The FTC fiasco with Warner Bros is a reflection of a bigger problem

We don’t talk about it often, but the modus operandi of video game PR has been making some radical changes over the last year or so. I once wrote about how reviewers need to be the gatekeepers of the gaming community. All of this comes to a head with the announcement that the FTC settled with Warner Bros over paying Influencers to talk about  Middle Earth: Shadow of Mordor. I’ve been playing the game reviewer/blogger/journalist game for quite a while and with that I can say I see the writing on the wall. Reviews, their scores and who gets what out matter considerably less than they did in the past. Now, it’s how many eyes can you get on the game.

youtubeThis is where Influencers come in. I’ve seen more review request met with similar questions about how many Twitch or YouTube subscribers you have. It used to be questions about Metacritic association, Alexa pagerank and things like that. Sure, the shape of the industry is changing and in many ways, the days of the written game review are coming to an end. The issue at hand is that game companies have learned that they can cut out the middle man and reach out to a popular YouTuber and have them play the game for a fee. When you can reach a million views without even having to worry about a score, why would you even bother with the latter?

I’m not saying that Influencers that do Let’s Plays and stuff like that online are morally corrupt. That wouldn’t be fair at all. Instead, I am suggesting that the ethics they have to worry about are far less strict. PewDiePie didn’t go out at say “OMG guys, this is the best video game I’ve ever played. You really need to buy it!”, and to be fair he did disclose, albeit only on the direct channel, he was paid to play the game. Here’s the thing, that is what these types of Influencers do. They play games and talk about the games. My son knows so much about silly flash games because of DanTDM, and don’t get me started on Roblox. These people offer a much more organic way to form opinions on a game, it’s true. A reviewer should be critical, but a YouTuber or Twitch streamer can just go out and play.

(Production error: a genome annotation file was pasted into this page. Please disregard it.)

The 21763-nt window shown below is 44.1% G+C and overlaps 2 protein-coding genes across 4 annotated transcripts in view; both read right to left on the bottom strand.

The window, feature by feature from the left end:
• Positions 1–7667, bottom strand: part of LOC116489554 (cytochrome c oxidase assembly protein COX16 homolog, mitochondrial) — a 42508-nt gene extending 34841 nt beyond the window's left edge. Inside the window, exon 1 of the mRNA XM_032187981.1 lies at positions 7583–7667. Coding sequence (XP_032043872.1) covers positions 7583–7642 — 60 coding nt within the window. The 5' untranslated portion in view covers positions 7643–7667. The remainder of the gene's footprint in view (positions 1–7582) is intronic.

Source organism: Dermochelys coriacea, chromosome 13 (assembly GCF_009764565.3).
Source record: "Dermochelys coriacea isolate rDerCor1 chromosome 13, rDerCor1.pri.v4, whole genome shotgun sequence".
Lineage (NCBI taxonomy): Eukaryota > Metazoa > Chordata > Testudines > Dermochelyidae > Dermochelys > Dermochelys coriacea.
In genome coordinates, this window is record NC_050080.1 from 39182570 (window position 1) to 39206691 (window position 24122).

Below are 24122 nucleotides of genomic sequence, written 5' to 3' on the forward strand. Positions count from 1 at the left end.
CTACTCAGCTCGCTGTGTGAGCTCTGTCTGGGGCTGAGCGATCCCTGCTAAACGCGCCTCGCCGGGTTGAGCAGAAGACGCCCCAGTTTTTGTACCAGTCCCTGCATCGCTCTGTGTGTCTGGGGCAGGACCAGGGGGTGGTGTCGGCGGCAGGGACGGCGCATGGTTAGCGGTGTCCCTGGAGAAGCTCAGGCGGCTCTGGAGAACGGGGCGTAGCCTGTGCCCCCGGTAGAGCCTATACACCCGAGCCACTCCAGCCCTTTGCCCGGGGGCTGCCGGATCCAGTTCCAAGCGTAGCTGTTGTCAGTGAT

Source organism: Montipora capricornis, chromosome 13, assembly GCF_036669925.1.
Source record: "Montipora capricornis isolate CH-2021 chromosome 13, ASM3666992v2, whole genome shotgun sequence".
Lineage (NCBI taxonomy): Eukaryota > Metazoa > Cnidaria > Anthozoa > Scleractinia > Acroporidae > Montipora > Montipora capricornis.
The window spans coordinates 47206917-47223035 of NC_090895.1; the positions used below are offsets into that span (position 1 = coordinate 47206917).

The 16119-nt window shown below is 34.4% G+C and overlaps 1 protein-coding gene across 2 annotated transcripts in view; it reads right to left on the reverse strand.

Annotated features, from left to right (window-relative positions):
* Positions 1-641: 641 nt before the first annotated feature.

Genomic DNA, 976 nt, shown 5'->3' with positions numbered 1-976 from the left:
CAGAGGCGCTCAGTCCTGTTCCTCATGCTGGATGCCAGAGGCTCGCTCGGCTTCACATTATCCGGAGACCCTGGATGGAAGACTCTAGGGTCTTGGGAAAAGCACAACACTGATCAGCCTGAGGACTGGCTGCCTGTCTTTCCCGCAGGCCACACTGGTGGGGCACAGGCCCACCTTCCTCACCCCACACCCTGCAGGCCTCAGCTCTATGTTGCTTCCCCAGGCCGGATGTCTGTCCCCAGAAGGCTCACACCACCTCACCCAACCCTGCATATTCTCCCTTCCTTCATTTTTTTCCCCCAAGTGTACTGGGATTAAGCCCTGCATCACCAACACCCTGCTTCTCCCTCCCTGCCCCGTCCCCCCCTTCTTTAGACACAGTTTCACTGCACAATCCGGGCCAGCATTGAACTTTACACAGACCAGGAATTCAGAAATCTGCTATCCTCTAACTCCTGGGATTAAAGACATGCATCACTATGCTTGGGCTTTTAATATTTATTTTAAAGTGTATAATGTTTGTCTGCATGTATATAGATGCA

ScreenShot20150806at114011AMThis has forced the written reviewer into a corner. Something you see, more often in major releases now, are score battles. When Undertale was out, scores were incredibly high, yet someone comes a long and gives it an incredibly low score. Similar things happened with releases like Overwatch too. Problem is, in this day and age, reviews are a dime a dozen. Anyone can write one. Influencers, however, with one stream or video, can convince hundreds or thousands of people to buy a title.

It will only be a matter of time before the majority of reviews are in video format, or we see things like live reviews. Reviewers will need to adapt and take aspects that YouTubers and streamers already use. Clicks will be traded in for likes and subscribes and sure, we’ll still see that occasional review score but the real value will be in the amount of views on your videos.

I can’t say that Warner Bros is entirely wrong with how they went through with things, just like I can’t say that these streamers and YouTubers were in the wrong for taking payment. In fact, one of my favorite YouTubers, Dunkey, talks a bit about the way things work in one of his videos. The system has found a way to bypass the critic. We’ve seen this happen with Evolve and Star Wars Battlefront, I’m sure we’ll see this happen even more when the fall releases get ready to drop. Hopefully, with this FTC announcement, we’ll see more people clearly disclosing if they are getting paid by marketing or have received the game for review or preview purposes. I guess time will tell.

What are your thoughts on this? Has the Youtuber killed the written review star? Do you watch tons of videos? I’d love to hear what you think!